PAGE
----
Workers remove a fallen tree and electric pylon destroyed at the height of Typhoon Phanfone in Salcedo town in Eastern Samar province on December 26, 2019. Photo: AFP/Alren Beronio

The death toll from Typhoon Phanfone’s battering of the Philippines on Christmas Day has risen to 28, and will likely climb further, authorities said on Friday.

The storm, with wind gusts of up to 200 kilometers, or 124 miles, per hour, swept across remote villages and popular tourist destinations in the central Philippines on Wednesday.

Authorities on Friday confirmed 28 people had died, up from 16 on Thursday, as information came in from badly hit areas where internet and mobile phone networks had been cut.

“The likelihood is present that the casualty count will still increase. We’re hoping against it,” said national disaster agency spokesman Mark Timbal.

He said at least 12 people were still listed as missing.

Among those killed were several members of a family who drowned, a policeman electrocuted by a toppled post while patrolling and a man struck by a felled coconut tree.

The Philippines is a mostly Catholic nation, and Phanfone ruined or disrupted Christmas festivities for hundreds of thousands of people.

The typhoon displaced tens of thousands living on the coast and low-lying areas who were forced to celebrate Christmas in evacuation centers.

Others missed family reunions, with plane and ferry services canceled.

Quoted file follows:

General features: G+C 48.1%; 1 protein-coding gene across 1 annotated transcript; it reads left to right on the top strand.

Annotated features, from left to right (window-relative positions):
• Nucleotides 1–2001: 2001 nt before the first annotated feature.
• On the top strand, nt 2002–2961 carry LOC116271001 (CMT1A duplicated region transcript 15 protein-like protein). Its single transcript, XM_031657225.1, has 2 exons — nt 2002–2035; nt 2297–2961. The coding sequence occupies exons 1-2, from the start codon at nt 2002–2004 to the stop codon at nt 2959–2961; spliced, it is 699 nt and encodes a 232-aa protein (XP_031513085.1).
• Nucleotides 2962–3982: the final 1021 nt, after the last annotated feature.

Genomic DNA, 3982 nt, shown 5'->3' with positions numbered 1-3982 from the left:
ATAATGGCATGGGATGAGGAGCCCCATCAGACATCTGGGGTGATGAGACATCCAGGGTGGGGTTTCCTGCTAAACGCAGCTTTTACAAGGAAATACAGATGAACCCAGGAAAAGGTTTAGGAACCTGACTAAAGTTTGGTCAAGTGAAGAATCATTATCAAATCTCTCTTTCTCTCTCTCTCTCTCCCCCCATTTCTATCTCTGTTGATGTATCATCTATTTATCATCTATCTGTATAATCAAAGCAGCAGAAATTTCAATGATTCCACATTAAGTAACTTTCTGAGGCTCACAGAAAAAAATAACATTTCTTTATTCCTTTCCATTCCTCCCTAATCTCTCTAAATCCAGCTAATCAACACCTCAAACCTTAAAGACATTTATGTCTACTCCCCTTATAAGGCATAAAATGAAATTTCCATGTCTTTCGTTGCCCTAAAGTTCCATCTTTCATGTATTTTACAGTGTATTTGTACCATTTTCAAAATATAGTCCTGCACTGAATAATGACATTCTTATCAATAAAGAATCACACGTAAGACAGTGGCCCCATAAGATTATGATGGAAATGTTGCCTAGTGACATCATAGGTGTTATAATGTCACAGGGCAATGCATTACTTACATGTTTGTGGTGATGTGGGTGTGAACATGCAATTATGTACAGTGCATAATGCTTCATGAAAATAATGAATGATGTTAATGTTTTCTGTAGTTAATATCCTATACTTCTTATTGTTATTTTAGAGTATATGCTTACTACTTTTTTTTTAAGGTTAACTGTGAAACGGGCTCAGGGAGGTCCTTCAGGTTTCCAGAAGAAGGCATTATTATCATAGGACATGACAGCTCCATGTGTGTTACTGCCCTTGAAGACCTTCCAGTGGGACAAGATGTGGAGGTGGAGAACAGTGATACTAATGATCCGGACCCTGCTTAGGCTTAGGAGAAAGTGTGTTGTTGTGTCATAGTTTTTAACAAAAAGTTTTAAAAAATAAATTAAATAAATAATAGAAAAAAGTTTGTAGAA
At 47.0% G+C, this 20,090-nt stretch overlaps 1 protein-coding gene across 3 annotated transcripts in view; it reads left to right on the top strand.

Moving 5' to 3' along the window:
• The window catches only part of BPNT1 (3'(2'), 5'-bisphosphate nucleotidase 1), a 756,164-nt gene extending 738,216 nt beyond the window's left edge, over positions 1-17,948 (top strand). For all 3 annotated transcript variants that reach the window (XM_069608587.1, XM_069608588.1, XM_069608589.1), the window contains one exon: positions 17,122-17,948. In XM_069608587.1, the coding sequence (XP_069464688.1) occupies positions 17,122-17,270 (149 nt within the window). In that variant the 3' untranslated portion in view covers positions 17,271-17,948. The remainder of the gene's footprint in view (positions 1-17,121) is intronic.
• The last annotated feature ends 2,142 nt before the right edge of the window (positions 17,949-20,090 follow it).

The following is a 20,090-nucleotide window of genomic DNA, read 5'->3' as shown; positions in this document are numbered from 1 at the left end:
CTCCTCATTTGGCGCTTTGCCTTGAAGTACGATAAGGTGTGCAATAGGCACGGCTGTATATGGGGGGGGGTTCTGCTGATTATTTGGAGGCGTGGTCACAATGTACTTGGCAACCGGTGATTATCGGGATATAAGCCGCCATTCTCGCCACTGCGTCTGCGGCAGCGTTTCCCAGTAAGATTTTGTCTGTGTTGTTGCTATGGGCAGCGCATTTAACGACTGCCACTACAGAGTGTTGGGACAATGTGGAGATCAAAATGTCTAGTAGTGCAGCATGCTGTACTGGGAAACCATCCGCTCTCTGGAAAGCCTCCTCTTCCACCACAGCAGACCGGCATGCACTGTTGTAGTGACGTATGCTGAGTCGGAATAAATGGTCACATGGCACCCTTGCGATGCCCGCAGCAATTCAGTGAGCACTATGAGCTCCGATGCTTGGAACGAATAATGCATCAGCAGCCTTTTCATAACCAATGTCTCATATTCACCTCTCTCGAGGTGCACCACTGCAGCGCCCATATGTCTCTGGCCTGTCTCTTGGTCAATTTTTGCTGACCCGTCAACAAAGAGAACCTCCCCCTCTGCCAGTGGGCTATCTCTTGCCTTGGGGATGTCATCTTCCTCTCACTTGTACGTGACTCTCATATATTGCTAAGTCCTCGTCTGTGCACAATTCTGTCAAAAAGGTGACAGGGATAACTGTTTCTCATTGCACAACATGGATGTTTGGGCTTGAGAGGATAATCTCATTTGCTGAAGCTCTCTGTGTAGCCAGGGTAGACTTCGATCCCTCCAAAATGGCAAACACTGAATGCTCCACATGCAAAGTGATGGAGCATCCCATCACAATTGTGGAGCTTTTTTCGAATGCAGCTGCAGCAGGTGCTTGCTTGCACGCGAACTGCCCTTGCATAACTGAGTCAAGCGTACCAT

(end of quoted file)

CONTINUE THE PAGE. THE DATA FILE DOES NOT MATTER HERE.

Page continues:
It also hit Boracay island, famed for its white-sand beaches which draw more than one million tourists a year.

Coconut trees were uprooted on Boracay and windows in some resorts were blown in during the storm, and ferry services to and from the island were cut on Wednesday and Thursday.

However, no one died on Boracay, and the damage was not on the scale of badly hit coastal towns elsewhere in the central Philippines.

The Philippines is the first major landmass facing the Pacific typhoon belt and is hit by an average of about 20 storms a year.

Phanfone, locally named “Ursula,” is the 21st cyclone to hit the Philippines in 2019.

Many of the storms are deadly and they typically wipe out harvests, homes and infrastructure, keeping millions of people perennially poor.

Though much weaker, Phanfone tracked a similar path as Super Typhoon Haiyan – the country’s deadliest storm on record which left more than 7,300 people dead or missing in 2013.

Phanfone blew out into the South China Sea on Thursday morning.

It was tracking towards Vietnam on Friday but forecast to weaken significantly into a low pressure area well before making landfall again.

AFP

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